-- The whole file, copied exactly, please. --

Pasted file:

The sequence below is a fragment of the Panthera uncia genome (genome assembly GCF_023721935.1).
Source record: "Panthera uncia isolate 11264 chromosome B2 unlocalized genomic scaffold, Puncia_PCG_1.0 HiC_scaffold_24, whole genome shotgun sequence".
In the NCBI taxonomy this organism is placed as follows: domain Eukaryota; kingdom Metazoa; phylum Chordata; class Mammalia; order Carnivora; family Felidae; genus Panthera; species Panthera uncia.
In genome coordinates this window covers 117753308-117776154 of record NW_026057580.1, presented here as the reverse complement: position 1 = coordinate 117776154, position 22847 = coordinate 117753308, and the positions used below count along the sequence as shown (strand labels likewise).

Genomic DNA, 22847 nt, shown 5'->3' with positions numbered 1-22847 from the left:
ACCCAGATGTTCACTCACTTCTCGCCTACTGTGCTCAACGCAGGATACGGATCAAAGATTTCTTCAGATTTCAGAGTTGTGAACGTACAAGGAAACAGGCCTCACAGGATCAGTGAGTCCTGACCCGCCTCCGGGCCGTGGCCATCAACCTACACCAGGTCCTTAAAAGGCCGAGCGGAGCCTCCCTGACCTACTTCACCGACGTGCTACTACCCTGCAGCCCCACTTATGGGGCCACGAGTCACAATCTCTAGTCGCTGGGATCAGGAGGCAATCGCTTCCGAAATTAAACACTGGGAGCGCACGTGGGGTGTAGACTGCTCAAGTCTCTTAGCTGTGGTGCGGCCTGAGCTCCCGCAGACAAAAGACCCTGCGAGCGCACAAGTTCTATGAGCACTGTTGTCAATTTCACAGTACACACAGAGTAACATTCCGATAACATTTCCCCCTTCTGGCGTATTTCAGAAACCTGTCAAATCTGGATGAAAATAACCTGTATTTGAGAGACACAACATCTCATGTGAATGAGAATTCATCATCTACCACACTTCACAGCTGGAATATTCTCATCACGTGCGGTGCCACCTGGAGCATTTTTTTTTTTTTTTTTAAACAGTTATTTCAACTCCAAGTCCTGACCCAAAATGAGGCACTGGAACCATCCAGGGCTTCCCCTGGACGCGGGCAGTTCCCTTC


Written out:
The sequence below is a fragment of the Panthera uncia genome (genome assembly GCF_023721935.1).
Source record: "Panthera uncia isolate 11264 chromosome B2 unlocalized genomic scaffold, Puncia_PCG_1.0 HiC_scaffold_24, whole genome shotgun sequence".
In the NCBI taxonomy this organism is placed as follows: domain Eukaryota; kingdom Metazoa; phylum Chordata; class Mammalia; order Carnivora; family Felidae; genus Panthera; species Panthera uncia.
In genome coordinates this window covers 117753308-117776154 of record NW_026057580.1, presented here as the reverse complement: position 1 = coordinate 117776154, position 22847 = coordinate 117753308, and the positions used below count along the sequence as shown (strand labels likewise).

Genomic DNA, 22847 nt, shown 5'->3' with positions numbered 1-22847 from the left:
ACCCAGATGTTCACTCACTTCTCGCCTACTGTGCTCAACGCAGGATACGGATCAAAGATTTCTTCAGATTTCAGAGTTGTGAACGTACAAGGAAACAGGCCTCACAGGATCAGTGAGTCCTGACCCGCCTCCGGGCCGTGGCCATCAACCTACACCAGGTCCTTAAAAGGCCGAGCGGAGCCTCCCTGACCTACTTCACCGACGTGCTACTACCCTGCAGCCCCACTTATGGGGCCACGAGTCACAATCTCTAGTCGCTGGGATCAGGAGGCAATCGCTTCCGAAATTAAACACTGGGAGCGCACGTGGGGTGTAGACTGCTCAAGTCTCTTAGCTGTGGTGCGGCCTGAGCTCCCGCAGACAAAAGACCCTGCGAGCGCACAAGTTCTATGAGCACTGTTGTCAATTTCACAGTACACACAGAGTAACATTCCGATAACATTTCCCCCTTCTGGCGTATTTCAGAAACCTGTCAAATCTGGATGAAAATAACCTGTATTTGAGAGACACAACATCTCATGTGAATGAGAATTCATCATCTACCACACTTCACAGCTGGAATATTCTCATCACGTGCGGTGCCACCTGGAGCATTTTTTTTTTTTTTTTTAAACAGTTATTTCAACTCCAAGTCCTGACCCAAAATGAGGCACTGGAACCATCCAGGGCTTCCCCTGGACGCGGGCAGTTCCCTTC